Helen Liddell in the Press

Ur ye nae that bloke whit said thit devolution wid kill ra SNP stane died?

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Mother sets the tone in maiden speech


SCOTLAND's "first mother" gazed proudly at her new flock yesterday as she took to the dispatch box for her maiden commons' question time as secretary of state.

First to welcome her to the "reality of Scottish politics" was David Marshall, Labour MP for Glasgow Shettleston. Mrs Liddell, who was joined on the front bench by George Foulkes, the former junior international development minister, responded to his kind words with a confession.

"I'm very conscious, not just as the first woman secretary of Scotland, but also the first mother," she said. "And I have already welcomed to Dover House six young people going to recite Burns for me."

Dressed in a dark navy suit, high-necked white blouse and purple silk scarf, with her hair swept neatly into a bun she looked more matriarch than mum.

"We will deliver political solutions for real problems," she told the commons. This is a government that is spending 9bn on pensioners." And the first mother was going to waste no time in teaching less experienced members a no-nonsense approach. "There is a helpline for pensioners," she said. "I'm sure parliament won't mind if I read out that helpline. It's 0845 9151515."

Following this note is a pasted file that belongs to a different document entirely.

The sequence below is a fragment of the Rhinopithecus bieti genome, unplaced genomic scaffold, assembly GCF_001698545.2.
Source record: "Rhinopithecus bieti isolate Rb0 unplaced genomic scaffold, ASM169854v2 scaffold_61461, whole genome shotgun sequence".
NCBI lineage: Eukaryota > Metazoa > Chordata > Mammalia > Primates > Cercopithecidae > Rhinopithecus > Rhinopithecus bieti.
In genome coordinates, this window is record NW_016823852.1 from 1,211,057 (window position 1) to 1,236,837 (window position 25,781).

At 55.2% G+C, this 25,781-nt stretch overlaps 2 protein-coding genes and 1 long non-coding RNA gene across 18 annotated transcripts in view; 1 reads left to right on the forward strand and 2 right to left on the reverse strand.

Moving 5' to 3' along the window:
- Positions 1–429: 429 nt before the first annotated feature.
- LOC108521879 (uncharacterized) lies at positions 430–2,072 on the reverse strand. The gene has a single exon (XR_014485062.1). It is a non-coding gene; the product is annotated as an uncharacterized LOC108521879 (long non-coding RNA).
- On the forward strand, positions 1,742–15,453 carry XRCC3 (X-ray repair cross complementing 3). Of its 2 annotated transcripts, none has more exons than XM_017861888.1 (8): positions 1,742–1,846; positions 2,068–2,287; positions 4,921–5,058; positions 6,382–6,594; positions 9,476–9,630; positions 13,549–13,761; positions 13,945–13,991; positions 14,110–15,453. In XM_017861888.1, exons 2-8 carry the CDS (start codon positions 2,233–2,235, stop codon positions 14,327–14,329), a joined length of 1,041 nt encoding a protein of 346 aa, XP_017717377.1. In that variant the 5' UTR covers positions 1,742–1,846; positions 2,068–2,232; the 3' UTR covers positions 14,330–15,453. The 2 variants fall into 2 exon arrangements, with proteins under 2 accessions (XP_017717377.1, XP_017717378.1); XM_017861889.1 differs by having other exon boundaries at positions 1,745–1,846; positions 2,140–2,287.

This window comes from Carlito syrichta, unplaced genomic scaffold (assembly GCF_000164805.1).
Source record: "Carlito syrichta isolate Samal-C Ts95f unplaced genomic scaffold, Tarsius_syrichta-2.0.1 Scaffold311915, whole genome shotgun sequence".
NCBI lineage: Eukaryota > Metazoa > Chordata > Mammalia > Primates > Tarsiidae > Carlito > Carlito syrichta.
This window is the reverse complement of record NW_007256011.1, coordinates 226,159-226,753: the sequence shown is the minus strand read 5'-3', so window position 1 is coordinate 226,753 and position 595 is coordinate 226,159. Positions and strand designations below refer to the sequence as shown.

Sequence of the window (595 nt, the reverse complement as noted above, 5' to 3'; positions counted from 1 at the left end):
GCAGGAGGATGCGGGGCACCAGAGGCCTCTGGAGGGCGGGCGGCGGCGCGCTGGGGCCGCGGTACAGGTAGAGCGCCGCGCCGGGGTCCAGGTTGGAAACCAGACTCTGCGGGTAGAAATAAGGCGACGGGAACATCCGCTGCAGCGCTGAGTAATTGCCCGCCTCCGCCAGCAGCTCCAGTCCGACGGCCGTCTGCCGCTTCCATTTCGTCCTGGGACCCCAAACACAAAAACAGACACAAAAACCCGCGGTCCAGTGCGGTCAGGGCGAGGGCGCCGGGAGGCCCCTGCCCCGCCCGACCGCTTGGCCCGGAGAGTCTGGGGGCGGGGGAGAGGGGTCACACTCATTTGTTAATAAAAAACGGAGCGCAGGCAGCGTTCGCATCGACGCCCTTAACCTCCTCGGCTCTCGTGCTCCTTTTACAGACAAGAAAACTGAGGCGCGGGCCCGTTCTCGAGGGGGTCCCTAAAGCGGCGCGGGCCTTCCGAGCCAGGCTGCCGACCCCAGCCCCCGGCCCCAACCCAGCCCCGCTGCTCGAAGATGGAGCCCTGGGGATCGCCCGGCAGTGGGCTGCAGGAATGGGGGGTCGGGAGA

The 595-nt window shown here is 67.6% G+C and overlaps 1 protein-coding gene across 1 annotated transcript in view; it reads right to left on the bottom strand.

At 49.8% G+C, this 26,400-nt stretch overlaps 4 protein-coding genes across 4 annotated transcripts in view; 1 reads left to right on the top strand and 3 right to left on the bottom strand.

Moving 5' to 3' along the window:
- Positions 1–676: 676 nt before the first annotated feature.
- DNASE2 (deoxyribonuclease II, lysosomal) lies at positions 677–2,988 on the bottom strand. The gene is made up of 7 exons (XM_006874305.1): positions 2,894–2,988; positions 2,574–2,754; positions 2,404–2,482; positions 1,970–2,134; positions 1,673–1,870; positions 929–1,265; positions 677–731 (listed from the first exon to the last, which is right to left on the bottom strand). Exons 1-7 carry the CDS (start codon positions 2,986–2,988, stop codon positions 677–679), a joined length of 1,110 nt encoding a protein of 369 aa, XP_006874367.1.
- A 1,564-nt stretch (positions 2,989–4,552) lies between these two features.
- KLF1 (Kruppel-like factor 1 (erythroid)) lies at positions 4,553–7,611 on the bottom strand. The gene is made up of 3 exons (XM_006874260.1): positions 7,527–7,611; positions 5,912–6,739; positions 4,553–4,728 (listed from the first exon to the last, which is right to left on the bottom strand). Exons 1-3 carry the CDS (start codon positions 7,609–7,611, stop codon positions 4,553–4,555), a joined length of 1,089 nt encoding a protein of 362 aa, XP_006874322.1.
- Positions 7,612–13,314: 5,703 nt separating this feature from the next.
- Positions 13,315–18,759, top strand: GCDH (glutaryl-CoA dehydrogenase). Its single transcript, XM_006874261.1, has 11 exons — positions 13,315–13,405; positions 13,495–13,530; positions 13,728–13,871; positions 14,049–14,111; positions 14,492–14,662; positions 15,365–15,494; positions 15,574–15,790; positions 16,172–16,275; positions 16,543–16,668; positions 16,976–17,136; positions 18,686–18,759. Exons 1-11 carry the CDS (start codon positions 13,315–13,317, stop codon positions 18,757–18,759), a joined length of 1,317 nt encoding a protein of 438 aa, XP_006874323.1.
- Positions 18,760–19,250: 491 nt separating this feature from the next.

With that, business moved on.

Alex Salmond, the former Scottish National Party leader (Banff and Buchan), wanted to know if mother had been "kept in the dark" over Henry McLeish's change of heart on free care for the elderly. His impertinence received prompt chastisement. "How nice to see the honourable gentleman back in Westminster," mother said. "Clearly Edinburgh is not big enough for you and your honourable friend Mr Swinney."

Dominic Grieve (Conservative, Beaconsfield), was the next to receive slapped fingers for his suggestion that Labour's Lord Lipsey had been sent to Scotland to "influence the executive".

"I have known the first minister for 30 years. I have a lot of respect and affection for him. We believe together we can create a better Scotland and a better United Kingdom," she said.

Then it was the turn of the elegant Eleanor Laing (Epping Forest), Tory front bench spokeswoman on Scotland - and the first woman president of Edinburgh university. The first female Scottish secretary would at least ensure a strong voice, she offered. Mother returned the compliment. "What a fine product of St Columbia's School, Kilmacolm, she is. Her former teachers would be proud of her good manners."

It will be first women at dawn.

- Jan 31